The year is 1982 and Eek-A-Mouse is performing live at Jamaica’s Reggae Sunsplash. “I man don’t toast yuh know,” the vocalist born Ripton Hilton states, as his musicians limber up for the next tune. ‘I man sing. I do some amharic slurring yuh know…when some man a sing they say “la la”…some say “whoa whoa”…some say “yeah yeah”…I nuh seh that.’
His succinct statement rolled seamlessly into the opening bars of Ganja Smuggling, but it held an importance beyond that moment. It surmised the unorthodox qualities of his signature vocal style: call it patois scat, freestyle, ‘slurring’ as Ripton might say…or leave the style unnamed, it’s an instantly recognisable, rhythmic and infectiously catchy sound, that the Kingston-born singer stamped onto many of his greatest hits. He in turn has become one of dancehall’s most memorable voices and ahead of his show at Band on the Wall on 4th October, we’ve compiled five killer Eek-A-Mouse tunes, to reflect that great vocal style of his!
Once a Virgin was one of the first singles with which Eek-A-Mouse made an impact in Jamaica. He began working with famed produced Joe Gibbs in 1979 and this single was the product of their labours. Ripton’s ‘Bang bang bi di bang bang’ syllable play is the first thing the listener hears and needless to say, it caught plenty of them off guard! Despite its minor key and relaxed riddim, it contains a strong energy, due in small part to Ripton’s unique vocal take.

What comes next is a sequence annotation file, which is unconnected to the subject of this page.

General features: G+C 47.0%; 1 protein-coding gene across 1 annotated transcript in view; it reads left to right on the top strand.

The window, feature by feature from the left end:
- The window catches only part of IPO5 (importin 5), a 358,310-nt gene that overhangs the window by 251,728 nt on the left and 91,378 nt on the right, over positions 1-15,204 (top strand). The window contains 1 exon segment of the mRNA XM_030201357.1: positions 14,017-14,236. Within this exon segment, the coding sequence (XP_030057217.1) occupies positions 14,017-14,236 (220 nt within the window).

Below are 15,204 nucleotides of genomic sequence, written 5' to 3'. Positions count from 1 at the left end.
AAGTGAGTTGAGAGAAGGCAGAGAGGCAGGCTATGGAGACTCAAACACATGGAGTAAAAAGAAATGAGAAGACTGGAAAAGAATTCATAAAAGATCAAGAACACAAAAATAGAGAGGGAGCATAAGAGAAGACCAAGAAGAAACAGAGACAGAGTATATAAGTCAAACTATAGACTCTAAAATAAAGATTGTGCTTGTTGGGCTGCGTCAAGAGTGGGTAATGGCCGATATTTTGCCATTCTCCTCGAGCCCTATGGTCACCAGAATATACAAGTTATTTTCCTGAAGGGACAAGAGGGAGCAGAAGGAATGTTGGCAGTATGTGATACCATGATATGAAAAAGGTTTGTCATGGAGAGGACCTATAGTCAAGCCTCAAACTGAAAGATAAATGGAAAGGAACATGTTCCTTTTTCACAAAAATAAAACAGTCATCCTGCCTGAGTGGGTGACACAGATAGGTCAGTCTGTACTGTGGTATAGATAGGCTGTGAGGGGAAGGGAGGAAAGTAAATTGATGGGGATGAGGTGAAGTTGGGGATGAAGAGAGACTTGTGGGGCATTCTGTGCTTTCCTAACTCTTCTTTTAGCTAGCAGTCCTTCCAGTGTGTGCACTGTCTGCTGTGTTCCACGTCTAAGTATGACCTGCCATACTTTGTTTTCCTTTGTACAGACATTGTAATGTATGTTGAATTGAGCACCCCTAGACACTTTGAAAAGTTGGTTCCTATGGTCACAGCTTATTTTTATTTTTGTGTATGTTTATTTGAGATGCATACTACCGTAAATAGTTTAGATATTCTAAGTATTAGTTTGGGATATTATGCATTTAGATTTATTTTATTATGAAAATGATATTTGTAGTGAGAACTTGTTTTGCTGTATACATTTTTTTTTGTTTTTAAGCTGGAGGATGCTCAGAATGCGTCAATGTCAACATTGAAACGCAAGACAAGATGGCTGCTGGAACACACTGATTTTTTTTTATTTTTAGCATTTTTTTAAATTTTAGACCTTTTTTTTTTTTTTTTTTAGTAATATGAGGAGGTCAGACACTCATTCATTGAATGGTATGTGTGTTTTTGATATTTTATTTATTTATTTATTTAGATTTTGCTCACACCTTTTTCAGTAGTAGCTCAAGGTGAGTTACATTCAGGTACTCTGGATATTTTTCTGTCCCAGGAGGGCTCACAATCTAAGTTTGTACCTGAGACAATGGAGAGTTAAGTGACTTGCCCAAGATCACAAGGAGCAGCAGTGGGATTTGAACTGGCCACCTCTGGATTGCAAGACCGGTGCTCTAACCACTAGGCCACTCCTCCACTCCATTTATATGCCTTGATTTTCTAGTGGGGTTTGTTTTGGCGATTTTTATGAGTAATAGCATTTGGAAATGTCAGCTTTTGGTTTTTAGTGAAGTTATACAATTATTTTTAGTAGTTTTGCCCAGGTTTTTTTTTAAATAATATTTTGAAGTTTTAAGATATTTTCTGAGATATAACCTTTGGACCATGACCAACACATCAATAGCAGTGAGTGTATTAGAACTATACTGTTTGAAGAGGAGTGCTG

On his 1980 single, Eek-A-Mouse uses the falsetto register in the intro, before structuring his lyrics around a biblical tale from the gospel of David. The cut was mixed by Scientist at King Tubby’s Studio, with renowned backing band Roots Radics and the great producer/co-writer Henry ‘Junjo’ Lawes steering the arrangement.
One of his biggest hits, Wa Do Dem was at one point banned from Jamaican radio, but that didn’t appear to hamper its widespread success. Another tune featuring his distinctive syllable play, it’s a long time favourite in the dance.
Ganja Smuggling, like Under Me Sensi, appears humorous at first, but more serious subject matter lurks deeper in its lyrics. Ripton proves that the content of your delivery is of equal importance to the lyrical delivery itself, with this era-defining cut.
Tell Them, sometimes referred to as Down in the Ghetto, contains some of Mouse’s most direct and emotive lyrics. “Down in the ghetto is where I grow, pain and tribulation all I know.” In telling the story of his youth — and the experience of many youths in ghettos of Kingston — he shows the versatility of his style. His pronunciation and elongation of words, emphasises the pain with which his lyrics are wrought. It’s a deep, moving reggae cut and one of the highlights of his catalogue.